"Stay the course" only works for so long.
Even before the deal between Fiat Chrysler and Renault fell through, FCA’s destiny has been shrouded in precarity. Armed with debt and lagging behind the competition in the development of future automotive technologies, the more cynical have tended to claim that the Italian-American automaker is due to receive a rude in the form of bankruptcy or an acquisition sooner rather than later.
Even FCA’s past CEO, Sergio Marchionne, had restructured the company so that it was generating maximum revenue from its core brands and not spending unnecessary cash on the outliers. Marchionne had taken the step of placing focus on Jeep, Ram, Alfa Romeo, and Maserati, its major cash-generating players, while Fiat, Dodge, Chrysler, and SRT were left to soak up what remained by centering on niche customers. In order to tell more about how FCA plans to keep itself relevant, the leader of the latter four marquees, as well as Alfa Romeo’s global boss, Tim Kuniskis, recently sat down with Automobile to discuss each brand’s future.
Suffice it to say, Dodge and Chrysler, two of FCA’s most storied American brands, have similar plans for the future. While Dodge only has 3% of the US market share and a portfolio of aged models, it’s been very successful at keeping demand up by offering special edition variants, like the Challenger Demon and Charger Hellcat Widebody, and pandering to the retro-loving performance car crowd.
"Love it or hate it, it has an identity that separates it from the pack,” Kuniskis said. His comments highlight why for now, Dodge is planning on staying the course and has no proposals to replace or discontinue the Charger or Challenger. At the same time, Chrysler will continue catering to the minivan segment with the Pacifica and upcoming Voyager, the latter of which is really just a lower-trimmed Pacifica.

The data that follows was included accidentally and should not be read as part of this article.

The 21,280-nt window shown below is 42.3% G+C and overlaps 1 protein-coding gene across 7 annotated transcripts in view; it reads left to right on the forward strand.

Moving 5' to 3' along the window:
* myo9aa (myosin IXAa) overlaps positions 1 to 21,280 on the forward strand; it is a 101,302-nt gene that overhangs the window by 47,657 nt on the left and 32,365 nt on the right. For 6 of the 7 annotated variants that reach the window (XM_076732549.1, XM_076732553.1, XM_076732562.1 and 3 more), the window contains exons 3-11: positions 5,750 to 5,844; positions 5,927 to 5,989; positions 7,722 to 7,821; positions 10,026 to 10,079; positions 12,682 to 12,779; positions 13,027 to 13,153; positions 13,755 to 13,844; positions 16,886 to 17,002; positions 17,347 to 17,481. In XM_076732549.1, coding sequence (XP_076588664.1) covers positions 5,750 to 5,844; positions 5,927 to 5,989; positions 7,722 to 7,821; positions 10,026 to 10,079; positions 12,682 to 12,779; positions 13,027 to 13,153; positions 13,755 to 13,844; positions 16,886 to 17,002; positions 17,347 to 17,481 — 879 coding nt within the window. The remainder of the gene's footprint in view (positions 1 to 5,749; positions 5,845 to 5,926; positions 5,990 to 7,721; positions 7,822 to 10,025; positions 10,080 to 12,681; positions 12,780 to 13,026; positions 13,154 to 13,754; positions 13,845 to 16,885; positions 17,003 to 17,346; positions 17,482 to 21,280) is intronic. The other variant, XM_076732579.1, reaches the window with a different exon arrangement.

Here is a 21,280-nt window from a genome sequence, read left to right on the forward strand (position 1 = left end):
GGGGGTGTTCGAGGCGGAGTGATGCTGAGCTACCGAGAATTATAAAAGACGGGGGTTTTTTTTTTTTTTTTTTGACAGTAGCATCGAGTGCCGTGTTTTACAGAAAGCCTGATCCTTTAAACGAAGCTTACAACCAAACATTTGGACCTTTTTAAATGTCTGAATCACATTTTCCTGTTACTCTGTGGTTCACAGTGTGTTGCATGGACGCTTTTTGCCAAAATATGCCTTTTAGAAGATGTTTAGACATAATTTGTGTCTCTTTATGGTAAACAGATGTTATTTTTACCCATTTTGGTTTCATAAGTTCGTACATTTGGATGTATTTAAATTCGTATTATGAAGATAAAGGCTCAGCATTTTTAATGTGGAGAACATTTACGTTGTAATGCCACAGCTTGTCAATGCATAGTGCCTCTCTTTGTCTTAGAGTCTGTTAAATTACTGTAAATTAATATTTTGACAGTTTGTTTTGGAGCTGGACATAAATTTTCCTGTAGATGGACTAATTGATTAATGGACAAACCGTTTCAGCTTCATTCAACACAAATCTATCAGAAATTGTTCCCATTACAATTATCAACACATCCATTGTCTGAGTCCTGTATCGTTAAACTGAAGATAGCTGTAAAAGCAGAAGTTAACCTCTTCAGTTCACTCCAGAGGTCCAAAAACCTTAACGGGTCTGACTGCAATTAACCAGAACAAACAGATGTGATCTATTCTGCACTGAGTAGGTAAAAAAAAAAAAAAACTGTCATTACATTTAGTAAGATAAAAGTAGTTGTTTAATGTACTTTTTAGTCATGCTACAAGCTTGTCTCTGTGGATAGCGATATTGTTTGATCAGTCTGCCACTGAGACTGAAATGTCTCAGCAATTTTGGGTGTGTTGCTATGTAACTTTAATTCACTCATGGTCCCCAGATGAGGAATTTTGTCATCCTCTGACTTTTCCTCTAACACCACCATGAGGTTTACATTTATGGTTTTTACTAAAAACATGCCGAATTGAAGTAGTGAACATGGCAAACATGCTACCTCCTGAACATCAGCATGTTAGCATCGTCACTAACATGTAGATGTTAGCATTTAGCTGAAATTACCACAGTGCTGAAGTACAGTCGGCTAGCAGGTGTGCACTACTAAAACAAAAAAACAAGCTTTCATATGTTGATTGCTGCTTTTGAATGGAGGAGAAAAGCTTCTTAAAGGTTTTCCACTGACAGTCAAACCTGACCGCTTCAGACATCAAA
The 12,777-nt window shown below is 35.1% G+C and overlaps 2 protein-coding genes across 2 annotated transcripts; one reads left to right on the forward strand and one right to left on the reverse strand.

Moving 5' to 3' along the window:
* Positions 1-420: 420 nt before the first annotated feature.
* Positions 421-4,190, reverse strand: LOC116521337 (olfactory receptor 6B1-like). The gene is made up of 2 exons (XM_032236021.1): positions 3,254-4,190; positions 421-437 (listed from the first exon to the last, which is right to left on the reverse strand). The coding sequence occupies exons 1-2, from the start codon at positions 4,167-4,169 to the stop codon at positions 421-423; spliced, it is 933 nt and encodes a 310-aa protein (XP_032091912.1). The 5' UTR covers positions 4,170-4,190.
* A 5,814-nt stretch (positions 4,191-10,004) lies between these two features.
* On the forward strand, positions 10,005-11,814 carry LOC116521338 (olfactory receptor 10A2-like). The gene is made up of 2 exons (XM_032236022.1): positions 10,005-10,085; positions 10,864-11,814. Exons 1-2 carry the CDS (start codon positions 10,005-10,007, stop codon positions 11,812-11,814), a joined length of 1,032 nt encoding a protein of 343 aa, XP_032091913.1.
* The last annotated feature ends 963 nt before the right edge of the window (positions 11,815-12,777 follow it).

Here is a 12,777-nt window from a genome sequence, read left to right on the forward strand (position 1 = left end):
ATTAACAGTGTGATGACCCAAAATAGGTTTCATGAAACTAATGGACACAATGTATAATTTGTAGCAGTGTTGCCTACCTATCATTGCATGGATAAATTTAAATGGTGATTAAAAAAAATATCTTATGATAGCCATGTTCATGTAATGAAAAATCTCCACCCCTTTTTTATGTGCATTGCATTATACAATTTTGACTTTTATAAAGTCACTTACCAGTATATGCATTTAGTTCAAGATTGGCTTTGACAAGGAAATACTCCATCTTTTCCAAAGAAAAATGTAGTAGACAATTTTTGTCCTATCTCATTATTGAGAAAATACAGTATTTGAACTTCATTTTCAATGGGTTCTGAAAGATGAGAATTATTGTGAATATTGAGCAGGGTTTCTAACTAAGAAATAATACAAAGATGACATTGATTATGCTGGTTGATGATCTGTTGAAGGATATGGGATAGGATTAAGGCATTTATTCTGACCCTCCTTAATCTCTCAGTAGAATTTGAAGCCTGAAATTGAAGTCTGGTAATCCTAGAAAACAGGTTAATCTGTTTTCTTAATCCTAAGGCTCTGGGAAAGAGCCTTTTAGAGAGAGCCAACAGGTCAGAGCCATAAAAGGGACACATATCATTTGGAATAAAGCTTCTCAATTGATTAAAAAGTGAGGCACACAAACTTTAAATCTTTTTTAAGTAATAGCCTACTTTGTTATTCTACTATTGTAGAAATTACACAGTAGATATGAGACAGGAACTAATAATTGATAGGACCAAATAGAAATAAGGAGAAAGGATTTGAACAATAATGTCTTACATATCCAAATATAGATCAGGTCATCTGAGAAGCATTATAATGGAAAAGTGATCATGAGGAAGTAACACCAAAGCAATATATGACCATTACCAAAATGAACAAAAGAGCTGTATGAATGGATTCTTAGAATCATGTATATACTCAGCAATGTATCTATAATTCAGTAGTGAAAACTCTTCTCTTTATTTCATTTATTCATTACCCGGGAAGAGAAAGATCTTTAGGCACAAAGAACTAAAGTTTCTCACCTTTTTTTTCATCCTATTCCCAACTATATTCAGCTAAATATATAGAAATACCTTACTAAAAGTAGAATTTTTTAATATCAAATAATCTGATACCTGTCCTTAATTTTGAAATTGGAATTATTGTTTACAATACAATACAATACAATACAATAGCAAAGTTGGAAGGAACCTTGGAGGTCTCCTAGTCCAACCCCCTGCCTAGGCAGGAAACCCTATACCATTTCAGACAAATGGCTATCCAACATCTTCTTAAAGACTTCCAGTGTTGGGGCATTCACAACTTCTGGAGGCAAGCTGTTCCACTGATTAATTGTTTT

Even though the market for minivans is falling, the Pacifica dominates the minivan segment despite the fact Dodge still sells the Grand Caravan and will continue to sell it as long as there is demand. The only Chrysler to get the ax in the foreseeable future will be the 300.
And like the 300, Fiat’s fate in America is all but certain. FCA had big plans for the small car brand when it came back to the USA, but its return came at the wrong time when SUV sales were starting to take off again and when consumers were turning away from cars the size of the 500. For now, Fiat is doing the best it can to get more exposure by allowing dealers to sell its models in the same showroom as other brands.
Despite having an SUV already on sale and another in the pipeline, Alfa Romeo has also been struggling in the US. One reason for that, claims Kuniskis, is the need for more dealerships since half of online searches for the brand originate from locations over 50 miles away from the closest Alfa Romeo dealership. Still, Kuniskis doesn’t see the brand expanding its dealership network anytime soon and will have to rely on the Tonale to drum up more excitement.
That leaves us, of course, with SRT, FCA’s performance outfit that works with three of the automaker’s brands: Dodge, Jeep, and Ram. In order to spur more growth, SRT will focus its energy on the still-hot truck market. That could mean the launch of the Hellcat-powered Ram Rebel TRX, which would directly challenge the Ford F-150 Raptor. Despite recent sightings of an alleged Rebel TRX test truck, we’ll keep our hopes down until Ram and SRT actually make an official announcement.